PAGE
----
Monday, September 14, 2009

...and we're back

A friend of the blog reminded me how long its been since I posted anything new this morning. Yeah, sorry about that. A combination of three straight weekends of being out of town, other more pressing things to do, and a bit of blogging ennui kept me behind.

I really wish I had stayed home Saturday to check out the teabagger march on Washington. Anything would have been preferable to watching the UVa football team stink it up yet again, but I'm really curious to see what two million people jamming into the city looked like. What, it wasn't two million? More like the attendance of the Ravens game? Rats.

Seriously, I would have liked to have gotten a personal flavor for the crowd (much of the one I was in left at halftime). Fortunately, Daily Kos did a nice job linking to a bunch of different photostreams. I've been holding my powder on most of this movement so here are my impressions, second-hand as they are for this weekend at least.

* I agree with Nate Silver that Democrats/progressives mock these protests at our own peril. Yes, they represent a coalition of hard-Right groups that are outside the mainstream of American politics (get rid of the Federal Reserve? Seriously?) Some wear funny hats and jeans shorts and can't tell the ideological difference between genocidal dictators. But they employ a wide array of potent symbols and phrases that are central to American national identity with aplomb. I think that, if asked, every person at Saturday's rally would agree with the Palinesque assertion that they represented the "real" America and "real Americans." And they know the currency of patriotic symbolism well. Their invocation of Revolutionary War-era symbols -- the Don't Tread On Me flags, the Boston Tea Party, the Declaration of Independence -- might be historically nonsensical, if not merely corny; but they are familiar and easily digestible messages that may peel off millions more voters to their side of the debate. All they have to do is give the feeling of authenticity as a grassroots movement and address many Americans' gut feeling that something is amiss for the nation. That their conflation of Hamiltonian and Jeffersonian meanings of the word "Liberty" would give Herbert Croly a migrane is not important.

Which is why I loved the last 10 minutes of President Obama's speech to Congress last week -- the Why We are Liberals part. The American narrative of living up to the Better Angels of ourselves is just as potent as "Don't Tread on Me." Given how the untrammeled greed of our time threatens most of our well being its power should be even greater.

* How much the idea of American exceptionalism shapes the Right is one of the most under-appreciated aspects of American political life. Take this comment reported by Politico from one of the marchers: “I see our nation changing into something the roots of us don’t want,” said Jim Bryant, an aviation consultant from Trenton, Georgia. “Why turn the greatest nation in the entire history of mankind into something else?” Conservative Americans have believed in this principle since the 1920s. They interpret the chaos, belligerence, and horror of other nations' experiences in modern history to be the result of their embrace of "isms." The American nation's capacity to rise above this history is the result of its unique political and governmental traditions and institutions. Hence, the fixation upon the Constitution (to be a true believer in Americanism, you need a pocket-sized copy for extra portability.)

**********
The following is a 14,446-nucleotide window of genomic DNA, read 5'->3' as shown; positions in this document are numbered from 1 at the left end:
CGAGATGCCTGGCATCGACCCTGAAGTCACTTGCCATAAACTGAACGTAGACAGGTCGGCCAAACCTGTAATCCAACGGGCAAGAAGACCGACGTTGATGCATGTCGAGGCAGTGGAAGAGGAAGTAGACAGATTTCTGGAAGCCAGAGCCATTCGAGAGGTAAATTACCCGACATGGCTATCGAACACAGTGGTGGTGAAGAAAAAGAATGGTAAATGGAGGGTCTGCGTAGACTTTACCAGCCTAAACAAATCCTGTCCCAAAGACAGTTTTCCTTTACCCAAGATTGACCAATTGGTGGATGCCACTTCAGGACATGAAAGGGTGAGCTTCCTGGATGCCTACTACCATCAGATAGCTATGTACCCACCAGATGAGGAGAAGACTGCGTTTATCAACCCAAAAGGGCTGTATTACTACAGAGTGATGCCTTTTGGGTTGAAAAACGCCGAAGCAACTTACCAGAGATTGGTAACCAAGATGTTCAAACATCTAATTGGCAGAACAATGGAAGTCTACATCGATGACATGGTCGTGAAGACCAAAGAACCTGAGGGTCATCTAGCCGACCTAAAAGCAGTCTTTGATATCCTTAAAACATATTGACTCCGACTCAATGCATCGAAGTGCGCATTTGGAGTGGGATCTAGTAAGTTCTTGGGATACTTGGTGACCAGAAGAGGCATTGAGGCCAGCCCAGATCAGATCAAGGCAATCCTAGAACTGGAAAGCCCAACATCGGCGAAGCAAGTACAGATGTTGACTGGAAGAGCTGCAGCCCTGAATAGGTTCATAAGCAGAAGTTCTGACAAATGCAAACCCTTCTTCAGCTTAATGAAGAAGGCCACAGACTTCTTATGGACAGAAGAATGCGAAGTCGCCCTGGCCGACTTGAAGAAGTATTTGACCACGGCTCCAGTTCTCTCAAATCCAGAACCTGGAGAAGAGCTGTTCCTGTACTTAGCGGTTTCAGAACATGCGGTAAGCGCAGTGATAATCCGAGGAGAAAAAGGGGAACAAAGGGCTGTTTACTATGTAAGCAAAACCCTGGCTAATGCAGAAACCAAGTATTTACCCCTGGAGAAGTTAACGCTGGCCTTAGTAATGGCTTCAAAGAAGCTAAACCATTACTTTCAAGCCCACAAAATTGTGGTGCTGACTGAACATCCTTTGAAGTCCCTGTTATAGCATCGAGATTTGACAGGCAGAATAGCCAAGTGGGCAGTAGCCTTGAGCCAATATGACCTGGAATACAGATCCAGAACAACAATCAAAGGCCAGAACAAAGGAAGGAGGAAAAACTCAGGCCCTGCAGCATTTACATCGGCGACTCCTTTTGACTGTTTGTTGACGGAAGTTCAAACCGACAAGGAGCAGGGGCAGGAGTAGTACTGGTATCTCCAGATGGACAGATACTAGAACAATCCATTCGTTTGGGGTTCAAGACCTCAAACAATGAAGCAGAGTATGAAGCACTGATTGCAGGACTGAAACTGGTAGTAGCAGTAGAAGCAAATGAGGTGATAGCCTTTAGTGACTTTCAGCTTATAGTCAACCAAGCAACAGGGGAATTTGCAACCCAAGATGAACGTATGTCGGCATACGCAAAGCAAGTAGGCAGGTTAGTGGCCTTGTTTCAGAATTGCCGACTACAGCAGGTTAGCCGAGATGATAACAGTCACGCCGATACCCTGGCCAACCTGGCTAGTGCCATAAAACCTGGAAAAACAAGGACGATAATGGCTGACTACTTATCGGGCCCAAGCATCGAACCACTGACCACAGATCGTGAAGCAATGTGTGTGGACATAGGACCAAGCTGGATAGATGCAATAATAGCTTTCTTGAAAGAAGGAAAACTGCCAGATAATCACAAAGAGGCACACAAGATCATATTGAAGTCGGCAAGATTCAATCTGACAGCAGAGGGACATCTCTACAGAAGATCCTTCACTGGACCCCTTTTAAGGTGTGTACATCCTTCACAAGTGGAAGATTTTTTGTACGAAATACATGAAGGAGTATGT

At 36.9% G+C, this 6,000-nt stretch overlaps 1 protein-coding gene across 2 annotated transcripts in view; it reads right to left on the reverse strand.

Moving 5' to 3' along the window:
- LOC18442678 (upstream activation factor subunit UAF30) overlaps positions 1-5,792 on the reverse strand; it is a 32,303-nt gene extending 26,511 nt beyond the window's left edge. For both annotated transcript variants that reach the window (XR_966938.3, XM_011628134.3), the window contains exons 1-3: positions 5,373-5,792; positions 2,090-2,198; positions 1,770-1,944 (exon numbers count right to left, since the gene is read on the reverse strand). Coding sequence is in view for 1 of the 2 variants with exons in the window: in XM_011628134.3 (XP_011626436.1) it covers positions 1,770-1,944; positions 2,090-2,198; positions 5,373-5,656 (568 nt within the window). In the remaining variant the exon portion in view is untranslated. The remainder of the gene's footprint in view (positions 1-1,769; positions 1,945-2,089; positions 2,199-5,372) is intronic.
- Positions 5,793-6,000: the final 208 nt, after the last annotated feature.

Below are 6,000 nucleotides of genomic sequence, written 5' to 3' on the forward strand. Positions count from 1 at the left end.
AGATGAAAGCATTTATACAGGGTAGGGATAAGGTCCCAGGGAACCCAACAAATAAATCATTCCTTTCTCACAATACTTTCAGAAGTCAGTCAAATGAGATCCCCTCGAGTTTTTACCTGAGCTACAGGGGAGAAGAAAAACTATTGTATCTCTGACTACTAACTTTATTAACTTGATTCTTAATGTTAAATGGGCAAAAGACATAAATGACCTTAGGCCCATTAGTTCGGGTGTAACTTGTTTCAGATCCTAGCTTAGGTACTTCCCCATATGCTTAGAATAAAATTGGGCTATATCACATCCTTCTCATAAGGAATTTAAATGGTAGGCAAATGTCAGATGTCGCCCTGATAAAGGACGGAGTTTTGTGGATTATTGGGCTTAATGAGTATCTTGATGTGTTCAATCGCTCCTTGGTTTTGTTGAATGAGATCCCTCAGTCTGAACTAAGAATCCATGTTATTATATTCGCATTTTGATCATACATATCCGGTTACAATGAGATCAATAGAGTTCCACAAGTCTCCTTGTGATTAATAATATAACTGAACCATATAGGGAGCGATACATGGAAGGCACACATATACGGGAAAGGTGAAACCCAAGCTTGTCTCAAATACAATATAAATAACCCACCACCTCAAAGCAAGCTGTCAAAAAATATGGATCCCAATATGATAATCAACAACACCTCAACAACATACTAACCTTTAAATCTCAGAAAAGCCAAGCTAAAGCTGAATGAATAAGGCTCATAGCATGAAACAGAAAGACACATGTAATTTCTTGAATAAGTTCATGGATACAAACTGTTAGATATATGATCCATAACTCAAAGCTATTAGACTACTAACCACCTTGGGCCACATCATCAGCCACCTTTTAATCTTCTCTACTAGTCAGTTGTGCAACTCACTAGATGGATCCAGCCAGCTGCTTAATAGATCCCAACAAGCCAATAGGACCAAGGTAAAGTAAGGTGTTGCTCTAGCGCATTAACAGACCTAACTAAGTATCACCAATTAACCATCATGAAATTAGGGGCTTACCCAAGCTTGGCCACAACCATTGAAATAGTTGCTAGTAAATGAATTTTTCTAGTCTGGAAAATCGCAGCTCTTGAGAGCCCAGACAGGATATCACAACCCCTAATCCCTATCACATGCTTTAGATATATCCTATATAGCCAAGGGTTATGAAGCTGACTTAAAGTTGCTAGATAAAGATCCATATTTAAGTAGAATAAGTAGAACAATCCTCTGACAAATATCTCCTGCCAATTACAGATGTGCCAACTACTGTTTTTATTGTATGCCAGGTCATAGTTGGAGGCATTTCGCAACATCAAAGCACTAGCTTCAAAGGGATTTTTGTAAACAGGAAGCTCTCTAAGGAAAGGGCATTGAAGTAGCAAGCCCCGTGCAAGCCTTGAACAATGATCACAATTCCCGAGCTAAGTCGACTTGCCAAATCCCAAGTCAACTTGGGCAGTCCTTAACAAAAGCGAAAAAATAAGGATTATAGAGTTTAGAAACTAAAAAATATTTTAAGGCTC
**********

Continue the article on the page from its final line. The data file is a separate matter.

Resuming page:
The argument that America has escaped the gravity of history and therefore must never change is the antimatter to liberalism's matter.

* The American exceptionalist narrative at the center of these protests makes it impossible to separate out its political critique from its racism. This narrative comfortably asserts that the particular genius of white, Protestant American men led the nation to its historical greatness. Obama's blackness upsets this narrative quite obviously. But there's more to it. Just as this form of American exceptionalism insists the nation must reject foreign "isms," it also demands that immigrants to its shores be utterly transformed and accept the ideological standards of American politics. It is not just that Obama's father was from Kenya for these people, or that he spent part of his childhood overseas: it is the combination of what they perceive to be his personal foreignness and the alien nature of his ideas (from the Orwellian socialist wastelands of Canada and the United Kingdom) that exacerbates their reactionary ways. The Right's assertion that "he is not one of us," made in so many ways during the campaign and now during Obama's presidency is more complicated than mere white supremacy - but it's still racist.

If you are struggling to understand some of the more conspiratorial elements of this movement, ask yourself, how would I perceive the world if I believed what the guy quoted in Politico was absolutely true?

1 comment:

  1. Nehls, are you telling me that Hannity is wrong? That the United States is not "the greatest nation on Earth that God ever gave Man?" For shame.